Hovnanian Enterprises lost $168 million in its third quarter, and its revenue was down by nearly half from last year, but in the communities where it is still trying to sell homes, people are buying.
A 62% increase in sales per community year-over-year was a bright spot in Hovnanian's conference call Thursday. The company netted 7.3 contracts per community versus 4.5 in 2008's third quarter.
The flip side is that the company's number of communities has fallen by more than 55% from last year, so even though sales numbers look much better in each community, the company still signed 9% fewer sale contracts. Closings were down 39% to 1,322 from 2,185.
Still, CEO Ara Hovnanian said the worst appears to be over.
"Several signs of a housing industry bottom have become apparent," he said. In an effort to capitalize on that, the company has started an advertising campaign called "Pounce Before the Bounce" designed to create urgency to buy before prices begin creeping back up.
In another effort to take advantage of the market bottom, Hovnanian said the company has begun to buy land now that the market is beginning to loosen up and prices have fallen to a level where it can build homes and book a profit in the 20% to 30% range.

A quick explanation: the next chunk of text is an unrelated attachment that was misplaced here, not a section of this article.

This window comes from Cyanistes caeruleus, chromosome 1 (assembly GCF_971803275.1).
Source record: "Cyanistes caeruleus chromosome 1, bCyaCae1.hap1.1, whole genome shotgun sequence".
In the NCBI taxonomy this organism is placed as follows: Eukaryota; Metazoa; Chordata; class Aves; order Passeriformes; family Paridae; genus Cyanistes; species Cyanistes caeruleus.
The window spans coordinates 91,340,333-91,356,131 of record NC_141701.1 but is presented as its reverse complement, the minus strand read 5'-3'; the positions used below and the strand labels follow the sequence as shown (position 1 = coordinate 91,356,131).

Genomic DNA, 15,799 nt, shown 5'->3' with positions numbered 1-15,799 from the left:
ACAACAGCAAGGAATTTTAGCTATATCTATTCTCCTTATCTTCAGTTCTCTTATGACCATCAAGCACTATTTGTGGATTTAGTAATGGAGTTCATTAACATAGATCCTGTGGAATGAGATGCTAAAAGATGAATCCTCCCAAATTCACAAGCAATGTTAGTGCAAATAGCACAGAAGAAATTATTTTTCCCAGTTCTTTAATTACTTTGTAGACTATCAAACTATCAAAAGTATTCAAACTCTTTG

"The land market is slowly starting to thaw," said Hovnanian. "We are beginning to see land deals that we can underwrite and price."
Increasing the profit margin beyond the 9.1% it took in during its most recent quarter is critical to the company, which hasn't been able to lower its sales, general, and administrative expenses fast enough to match the market decline. The company has dropped its head count 72% since peak and 33% in the last month. Still its SG&A remains at 18.3%, somewhere in the middle of its peers' numbers.
Hovnanian said the company is making land deals in several ways. In some cases, it is taking down finished lots just as they are needed. In others, it is buying small batches of lots, 40 or 50 at a time, that are finished or almost finished in cash deals.
It's also looking at bulk land deals that could bring in profits in the 30% range. Those purchases would be done without taking on new debt, in joint-venture partnerships where in 10% or 20%.
"We have been in business for 50 years, through five downturns," Hovnanian said. "In each case, there were opportunities to buy land at extra low prices. Looking back we can always say we wish we had bought more."
Hovnanian thinks the market can't help but improve because households have been forming at a much greater pace than new homes have been built in recent years.
"Clearly the market has over-corrected during this downturn," he said.